Triennial Thoughts – Carole Spencer, Reedwood
“Follow the way of love and eagerly desire spiritual gifts, especially the gift of prophecy.” These words of the Apostle Paul taken from 1 Cor. 14:1 provided the basis for the theme of the 22nd FWCC Triennial in Dublin, Ireland, Finding the Prophetic Voice for our Time.
This scripture read at every session became a spiritual challenge to all of the participants, whether programmed, unprogrammed, liberal or evangelical, during the 9 days of meetings. Representing NWYM after 2 years of debate about our affiliation with FWCC, I felt deeply affirmed that we had made the right decision. Participating in the FWCC Triennial was both a heart-warming and faith-building experience for me.
At our opening session we were warmly welcomed by Irish Friends with celtic harp music and Irish dancing. Because I love anything celtic I was immediately drawn in to the atmosphere of this Triennial. The joyful and mystical spirituality of Irish Friends set the tone for our sojourn in Dublin.
Although Ireland is divided as a country into Northern Ireland and the Republic of Ireland, they have one unified Yearly Meeting. All of the monthly meetings in Ireland are unprogrammed, and they are diverse theologically, but there are many evangelical Friends among the Irish.
Our first worship Sunday morning was led by Irish Friends. We began with hymn singing, which became a significant feature of all of our worship sessions. Another significant feature was the reading of scripture, always read in 3 languages. The first speaker in worship Sunday was a woman, Doreen O’Dowd, from Ireland YM.
She spoke passionately about the Old Testament prophets, and how their ancient message continues to be applicable today. She described the diversity of Ireland YM and how they had struggled for the past 9 years to revise their Faith & Practice, and managed to do so without splitting the YM.
She herself said very candidly: “Personally, I claim Jesus as my savior, my guide, my enabler; and that is not a creed, it is an experience.” Her testimony set a strong evangelical tone which I felt was carried through all of the sessions.
Another speaker, Bill Medlin, a pastor from Indiana YM called himself a “tolerant evangelical.” I felt that all of the speakers were Christ-centered and wove both scripture and historic Quaker principles throughout their messages.
One element I found remarkable was that every session, both for worship and business, felt bathed in prayer. A “pastoral care team” had been formed to be available to anyone who desired personal prayer or who just needed to process their feelings or struggles. Three persons from this pastoral care team would sit on the platform throughout every worship and business session to uphold the meetings in prayer.
The highlight of the Triennial for me was my Worship & Sharing group which met for an hour and a half each day. Everyone at the Triennial was assigned to a group, each one consisting of about 12 – 17 people. The purpose of the group was to build friendship, create community, and forge a spiritual bond across the cultural, ethnic, and theological diversity of the members. I had been asked to be one of the many worship & sharing group leaders.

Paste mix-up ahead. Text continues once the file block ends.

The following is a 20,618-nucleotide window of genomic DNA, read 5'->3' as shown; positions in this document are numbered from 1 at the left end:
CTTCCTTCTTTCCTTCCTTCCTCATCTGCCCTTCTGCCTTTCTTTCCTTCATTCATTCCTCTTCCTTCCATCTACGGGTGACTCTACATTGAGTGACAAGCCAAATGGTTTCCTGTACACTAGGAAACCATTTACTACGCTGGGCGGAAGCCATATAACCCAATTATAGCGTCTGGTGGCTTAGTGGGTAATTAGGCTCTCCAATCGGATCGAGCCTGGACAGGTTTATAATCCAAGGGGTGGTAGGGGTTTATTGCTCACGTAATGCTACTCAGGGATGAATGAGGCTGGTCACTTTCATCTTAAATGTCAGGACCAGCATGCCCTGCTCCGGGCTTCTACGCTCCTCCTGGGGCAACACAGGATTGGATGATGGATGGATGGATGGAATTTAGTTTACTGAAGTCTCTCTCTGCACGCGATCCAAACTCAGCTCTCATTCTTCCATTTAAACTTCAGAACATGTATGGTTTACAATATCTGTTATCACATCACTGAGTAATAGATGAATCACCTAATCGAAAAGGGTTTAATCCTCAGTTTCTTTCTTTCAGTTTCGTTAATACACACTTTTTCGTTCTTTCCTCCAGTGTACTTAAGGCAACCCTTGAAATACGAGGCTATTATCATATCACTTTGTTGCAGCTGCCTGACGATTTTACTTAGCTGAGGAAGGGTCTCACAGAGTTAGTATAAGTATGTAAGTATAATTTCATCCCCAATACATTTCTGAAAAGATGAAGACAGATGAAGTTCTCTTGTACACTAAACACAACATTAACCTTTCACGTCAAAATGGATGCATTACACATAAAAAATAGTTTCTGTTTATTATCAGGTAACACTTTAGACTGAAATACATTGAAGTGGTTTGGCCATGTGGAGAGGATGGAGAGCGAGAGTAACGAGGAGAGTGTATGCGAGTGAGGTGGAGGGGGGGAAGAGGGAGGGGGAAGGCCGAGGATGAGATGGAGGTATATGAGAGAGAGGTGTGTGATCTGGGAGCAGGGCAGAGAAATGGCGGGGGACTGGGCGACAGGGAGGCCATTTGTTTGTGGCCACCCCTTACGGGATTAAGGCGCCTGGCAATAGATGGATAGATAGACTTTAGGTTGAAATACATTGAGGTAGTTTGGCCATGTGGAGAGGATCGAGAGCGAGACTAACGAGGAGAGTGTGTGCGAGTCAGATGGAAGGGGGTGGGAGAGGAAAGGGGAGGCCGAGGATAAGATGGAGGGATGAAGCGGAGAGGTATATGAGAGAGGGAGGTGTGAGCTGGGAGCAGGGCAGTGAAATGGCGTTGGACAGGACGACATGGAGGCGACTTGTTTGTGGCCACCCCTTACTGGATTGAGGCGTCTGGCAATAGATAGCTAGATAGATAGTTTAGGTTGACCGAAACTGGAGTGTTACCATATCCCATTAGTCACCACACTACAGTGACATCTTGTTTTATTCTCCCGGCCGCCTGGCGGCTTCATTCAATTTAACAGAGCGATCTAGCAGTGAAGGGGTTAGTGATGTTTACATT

After the first day my group met together, I felt a sense of hopelessness that this wide-ranging group of Quakers, made up of African, Irish, British, Indian, Hungarian, Danish, and American Friends, could ever connect more than politely with each other.
Over the time we all shared how we became Quakers, and/or Christians, how our lives changed because of it, what gifts we felt we brought to the group, what gifts we had received from the group, and what we would take back with us from the Triennial, Towards the end of our time together I suggested an activity that revolved around each of us sharing what the Bible meant to us and what Jesus meant to us. Several objected to this exercise, insisting that it would divide and fragment the group and certainly disturb the tentative community we had been building. We discussed this at length and finally all agreed to try it, and much to everyone’s surprise, sharing about such central core Christian beliefs, and listening to how some spoke honestly of their struggles with such beliefs, actually deepened care and understanding among the group. It was remarkable to watch the dynamics of the group, and experience community developing over a brief but intense period of time across cultures and theological perspectives. To watch this extremely diverse group of Quakers sing together the hymn, requested by a Kenyan Friend, “What a Friend we have in Jesus,” became a truly moving experience for me.
We also learned a Taize prayer song “Ubi Charitas” which means “Where love is there is God,” and discovered how true those words were.
I left the Triennial amazed and awed, and deeply blessed by the sense of the Spirit of Christ that pervaded not only our small group, but also the gathered worship and the business meetings of those 9 unforgettable days in Dublin. I thanked God that the five of us from NWYM could be a small part of such a caring and compassionate gathering of 308 Quakers from 41 different countries.
Carole Spencer, Reedwood Friends Church